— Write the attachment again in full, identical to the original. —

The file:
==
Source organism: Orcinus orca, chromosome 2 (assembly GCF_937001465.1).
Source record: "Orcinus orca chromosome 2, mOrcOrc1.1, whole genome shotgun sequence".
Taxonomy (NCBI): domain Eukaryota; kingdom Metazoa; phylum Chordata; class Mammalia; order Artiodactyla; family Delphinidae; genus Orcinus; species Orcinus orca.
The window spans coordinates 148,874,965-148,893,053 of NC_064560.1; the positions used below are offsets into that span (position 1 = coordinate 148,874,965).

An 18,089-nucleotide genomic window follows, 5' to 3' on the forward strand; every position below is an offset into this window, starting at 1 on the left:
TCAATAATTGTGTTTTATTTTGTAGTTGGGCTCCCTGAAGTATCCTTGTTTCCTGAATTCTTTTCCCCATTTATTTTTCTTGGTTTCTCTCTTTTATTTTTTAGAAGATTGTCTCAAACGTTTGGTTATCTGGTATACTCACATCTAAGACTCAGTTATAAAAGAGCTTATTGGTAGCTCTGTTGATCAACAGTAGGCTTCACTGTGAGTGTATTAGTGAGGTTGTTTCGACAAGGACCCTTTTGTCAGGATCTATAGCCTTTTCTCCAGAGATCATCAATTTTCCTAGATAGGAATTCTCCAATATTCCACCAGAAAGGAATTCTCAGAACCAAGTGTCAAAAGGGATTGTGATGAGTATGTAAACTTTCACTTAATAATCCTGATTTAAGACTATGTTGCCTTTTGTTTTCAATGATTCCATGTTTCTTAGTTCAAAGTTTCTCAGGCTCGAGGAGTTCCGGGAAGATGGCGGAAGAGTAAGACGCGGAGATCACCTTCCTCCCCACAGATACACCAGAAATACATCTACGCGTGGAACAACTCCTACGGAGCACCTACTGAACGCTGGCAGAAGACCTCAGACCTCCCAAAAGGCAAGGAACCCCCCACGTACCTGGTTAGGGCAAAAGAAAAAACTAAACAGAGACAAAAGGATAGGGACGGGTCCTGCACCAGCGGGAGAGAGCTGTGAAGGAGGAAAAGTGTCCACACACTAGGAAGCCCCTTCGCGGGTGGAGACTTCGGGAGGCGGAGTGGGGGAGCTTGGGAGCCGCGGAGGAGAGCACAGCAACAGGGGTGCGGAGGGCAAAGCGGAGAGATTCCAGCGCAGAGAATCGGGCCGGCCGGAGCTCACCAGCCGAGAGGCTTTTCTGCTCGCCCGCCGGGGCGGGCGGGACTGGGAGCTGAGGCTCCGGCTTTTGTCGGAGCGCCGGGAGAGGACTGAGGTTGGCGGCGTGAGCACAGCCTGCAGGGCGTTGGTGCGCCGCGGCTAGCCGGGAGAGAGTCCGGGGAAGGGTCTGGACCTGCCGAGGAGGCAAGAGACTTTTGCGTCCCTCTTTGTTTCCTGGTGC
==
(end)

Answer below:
Source organism: Orcinus orca, chromosome 2 (assembly GCF_937001465.1).
Source record: "Orcinus orca chromosome 2, mOrcOrc1.1, whole genome shotgun sequence".
Taxonomy (NCBI): domain Eukaryota; kingdom Metazoa; phylum Chordata; class Mammalia; order Artiodactyla; family Delphinidae; genus Orcinus; species Orcinus orca.
The window spans coordinates 148,874,965-148,893,053 of NC_064560.1; the positions used below are offsets into that span (position 1 = coordinate 148,874,965).

An 18,089-nucleotide genomic window follows, 5' to 3' on the forward strand; every position below is an offset into this window, starting at 1 on the left:
TCAATAATTGTGTTTTATTTTGTAGTTGGGCTCCCTGAAGTATCCTTGTTTCCTGAATTCTTTTCCCCATTTATTTTTCTTGGTTTCTCTCTTTTATTTTTTAGAAGATTGTCTCAAACGTTTGGTTATCTGGTATACTCACATCTAAGACTCAGTTATAAAAGAGCTTATTGGTAGCTCTGTTGATCAACAGTAGGCTTCACTGTGAGTGTATTAGTGAGGTTGTTTCGACAAGGACCCTTTTGTCAGGATCTATAGCCTTTTCTCCAGAGATCATCAATTTTCCTAGATAGGAATTCTCCAATATTCCACCAGAAAGGAATTCTCAGAACCAAGTGTCAAAAGGGATTGTGATGAGTATGTAAACTTTCACTTAATAATCCTGATTTAAGACTATGTTGCCTTTTGTTTTCAATGATTCCATGTTTCTTAGTTCAAAGTTTCTCAGGCTCGAGGAGTTCCGGGAAGATGGCGGAAGAGTAAGACGCGGAGATCACCTTCCTCCCCACAGATACACCAGAAATACATCTACGCGTGGAACAACTCCTACGGAGCACCTACTGAACGCTGGCAGAAGACCTCAGACCTCCCAAAAGGCAAGGAACCCCCCACGTACCTGGTTAGGGCAAAAGAAAAAACTAAACAGAGACAAAAGGATAGGGACGGGTCCTGCACCAGCGGGAGAGAGCTGTGAAGGAGGAAAAGTGTCCACACACTAGGAAGCCCCTTCGCGGGTGGAGACTTCGGGAGGCGGAGTGGGGGAGCTTGGGAGCCGCGGAGGAGAGCACAGCAACAGGGGTGCGGAGGGCAAAGCGGAGAGATTCCAGCGCAGAGAATCGGGCCGGCCGGAGCTCACCAGCCGAGAGGCTTTTCTGCTCGCCCGCCGGGGCGGGCGGGACTGGGAGCTGAGGCTCCGGCTTTTGTCGGAGCGCCGGGAGAGGACTGAGGTTGGCGGCGTGAGCACAGCCTGCAGGGCGTTGGTGCGCCGCGGCTAGCCGGGAGAGAGTCCGGGGAAGGGTCTGGACCTGCCGAGGAGGCAAGAGACTTTTGCGTCCCTCTTTGTTTCCTGGTGC